Télyse graduated from Vanderbilt University, double majoring in Medicine, Health, & Society and Sociology. Since her experience as a national finalist in the Great Communicator Debate series, she has solidified her passion for public health policy. She has interned as a policy associate with the Navajo Nation Washington Office in D.C through the Reagan Foundation's Leadership and the American Presidency program. In the summer of 2017, she worked as a fellow in the MPact Medicine program at the Vanderbilt University Medical Center, researching health disparities and tutoring underrepresented groups in a nurse assistant program.
At Vanderbilt, she is the Head Resident Adviser for an upperclassmen dorm, an executive board member of Vanderbilt Tour Guides, secretary of Vanderbilt American Indian Science and Engineering Society, a part Vanderbilt International Relations Association, a member of the Programming Board's Speakers Committee, and a member of the Vanderbilt Sexual Assault Awareness and Prevention Committee.
She loves returning to the Reagan library, and has visited Simi Valley twice since the 2015 debates: once as a speaker at the Young Women's Leadership Summit in 2016 and again as a judge for the Great Communicator competition in 2017. She hopes to go on to a dual degree program in law and public health, with the goal of working in federal health policy.
After placing 2nd in the inaugural Reagan Great Communicator debate, Nancy continued her education as a McDermott Scholar at the University of Texas at Dallas. Her field of interest was primarily in understanding and alleviating youth homelessness, which she first learned about in my hometown of Springfield, Missouri. At UT Dallas, she was part of a sociology research group that helped design a drug prevention and intervention program targeted towards homeless teens, which has now been implemented in five Dallas schools. The McDermott program enabled her to travel all over the world and research poverty and homelessness policies in nine countries. In order to create more awareness about youth homelessness, she published a book through Missouri State University in spring of 2016 that shares the life stories of five homeless teens.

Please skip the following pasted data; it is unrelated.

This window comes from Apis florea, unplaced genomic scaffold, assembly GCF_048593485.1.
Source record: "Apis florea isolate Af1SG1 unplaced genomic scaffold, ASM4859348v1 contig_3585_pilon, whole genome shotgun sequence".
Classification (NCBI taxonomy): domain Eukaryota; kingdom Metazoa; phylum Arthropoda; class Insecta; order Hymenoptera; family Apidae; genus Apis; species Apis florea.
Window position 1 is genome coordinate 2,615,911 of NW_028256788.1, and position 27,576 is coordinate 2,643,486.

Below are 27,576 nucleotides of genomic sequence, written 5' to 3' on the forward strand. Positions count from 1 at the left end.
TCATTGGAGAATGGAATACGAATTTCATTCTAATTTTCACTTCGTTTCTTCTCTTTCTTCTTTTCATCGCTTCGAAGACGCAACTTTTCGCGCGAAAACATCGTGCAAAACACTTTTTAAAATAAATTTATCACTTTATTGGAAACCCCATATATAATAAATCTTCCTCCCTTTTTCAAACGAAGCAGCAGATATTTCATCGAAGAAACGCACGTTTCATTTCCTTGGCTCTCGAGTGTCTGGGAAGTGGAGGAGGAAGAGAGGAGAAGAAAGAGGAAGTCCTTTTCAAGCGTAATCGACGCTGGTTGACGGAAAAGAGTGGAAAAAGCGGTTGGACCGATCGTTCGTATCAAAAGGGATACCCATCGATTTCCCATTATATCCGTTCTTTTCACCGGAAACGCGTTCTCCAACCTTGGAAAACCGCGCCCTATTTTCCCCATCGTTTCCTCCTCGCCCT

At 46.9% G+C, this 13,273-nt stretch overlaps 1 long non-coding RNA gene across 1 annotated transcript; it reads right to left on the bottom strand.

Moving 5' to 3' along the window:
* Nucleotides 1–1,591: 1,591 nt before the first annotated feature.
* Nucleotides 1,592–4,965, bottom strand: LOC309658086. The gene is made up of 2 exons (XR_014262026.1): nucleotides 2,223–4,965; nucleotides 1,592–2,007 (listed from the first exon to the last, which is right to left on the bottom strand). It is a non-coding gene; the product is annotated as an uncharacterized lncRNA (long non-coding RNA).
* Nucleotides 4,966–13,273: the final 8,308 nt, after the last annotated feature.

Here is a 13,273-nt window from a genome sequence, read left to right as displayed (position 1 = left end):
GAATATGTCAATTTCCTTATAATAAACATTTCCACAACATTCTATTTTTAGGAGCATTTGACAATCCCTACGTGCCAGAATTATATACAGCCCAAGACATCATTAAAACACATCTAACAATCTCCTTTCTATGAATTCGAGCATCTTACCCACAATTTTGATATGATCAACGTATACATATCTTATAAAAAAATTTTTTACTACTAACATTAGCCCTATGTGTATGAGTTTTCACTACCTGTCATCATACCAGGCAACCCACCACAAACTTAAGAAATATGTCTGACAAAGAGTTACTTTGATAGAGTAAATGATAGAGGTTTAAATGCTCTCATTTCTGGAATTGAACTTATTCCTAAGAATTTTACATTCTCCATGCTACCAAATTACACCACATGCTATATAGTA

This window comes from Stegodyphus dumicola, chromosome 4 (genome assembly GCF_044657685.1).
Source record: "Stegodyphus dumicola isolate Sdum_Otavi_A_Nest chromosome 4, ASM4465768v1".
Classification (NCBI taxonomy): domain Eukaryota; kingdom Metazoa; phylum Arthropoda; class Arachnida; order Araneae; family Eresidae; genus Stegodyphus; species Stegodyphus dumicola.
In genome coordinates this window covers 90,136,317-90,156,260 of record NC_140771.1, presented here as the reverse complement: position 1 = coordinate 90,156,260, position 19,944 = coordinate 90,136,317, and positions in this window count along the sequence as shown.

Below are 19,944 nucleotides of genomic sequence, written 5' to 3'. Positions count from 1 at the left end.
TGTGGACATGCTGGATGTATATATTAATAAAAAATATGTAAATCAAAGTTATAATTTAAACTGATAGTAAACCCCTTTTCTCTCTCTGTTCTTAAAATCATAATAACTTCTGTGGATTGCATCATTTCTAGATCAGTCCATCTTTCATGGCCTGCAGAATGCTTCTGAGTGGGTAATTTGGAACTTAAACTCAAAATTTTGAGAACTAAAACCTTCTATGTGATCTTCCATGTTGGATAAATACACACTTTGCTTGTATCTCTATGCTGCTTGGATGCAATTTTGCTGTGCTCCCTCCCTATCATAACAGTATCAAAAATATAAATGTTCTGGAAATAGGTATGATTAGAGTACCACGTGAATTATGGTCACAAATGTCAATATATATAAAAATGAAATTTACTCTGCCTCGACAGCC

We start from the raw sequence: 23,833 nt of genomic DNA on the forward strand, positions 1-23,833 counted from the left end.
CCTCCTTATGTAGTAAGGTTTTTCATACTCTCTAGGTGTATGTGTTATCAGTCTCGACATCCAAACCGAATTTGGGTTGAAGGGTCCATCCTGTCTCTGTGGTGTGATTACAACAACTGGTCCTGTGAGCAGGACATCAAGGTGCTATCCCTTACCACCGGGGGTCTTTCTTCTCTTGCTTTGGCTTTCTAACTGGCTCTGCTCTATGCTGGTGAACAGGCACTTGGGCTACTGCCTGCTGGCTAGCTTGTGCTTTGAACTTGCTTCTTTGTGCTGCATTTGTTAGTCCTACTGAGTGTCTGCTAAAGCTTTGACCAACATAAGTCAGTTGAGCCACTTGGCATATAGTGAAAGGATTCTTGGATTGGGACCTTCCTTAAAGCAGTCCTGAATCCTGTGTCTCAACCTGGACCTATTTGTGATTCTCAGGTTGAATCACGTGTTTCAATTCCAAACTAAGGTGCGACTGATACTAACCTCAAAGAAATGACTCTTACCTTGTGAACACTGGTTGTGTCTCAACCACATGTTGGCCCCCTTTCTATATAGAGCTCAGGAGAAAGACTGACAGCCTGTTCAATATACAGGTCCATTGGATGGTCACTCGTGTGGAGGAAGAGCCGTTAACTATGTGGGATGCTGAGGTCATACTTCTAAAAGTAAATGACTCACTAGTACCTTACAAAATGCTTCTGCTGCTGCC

Nancy kept up a love of public speaking in college and participated in Moot Court, Model United Nations, and Student Government, where she served as the Vice President her sophomore year. Nancy and her partner placed in the top 16 undergraduate Moot Court teams in the nation in 2017. She was also selected as an Archer Fellow in fall of 2015 and worked for the judicial liaison at the State Department in Washington, D.C.
Nancy graduated from UT Dallas in 2017 with a B.A. in Political Science and was selected as a 2017 Marshall Scholar, allowing her to study in England for the next two years. She currently at the University of Birmingham pursuing an MSc in International Development with a focus on poverty and inequality. After completing her Marshall scholarship, she attended Harvard Law School. Nancy hopes to be able to use the educational opportunities she have been given to create better poverty policies within the U.S. and the world. President Reagan once said, "We fought a war on poverty, and poverty won." It is Nancy's deepest hope that we can change that for future gene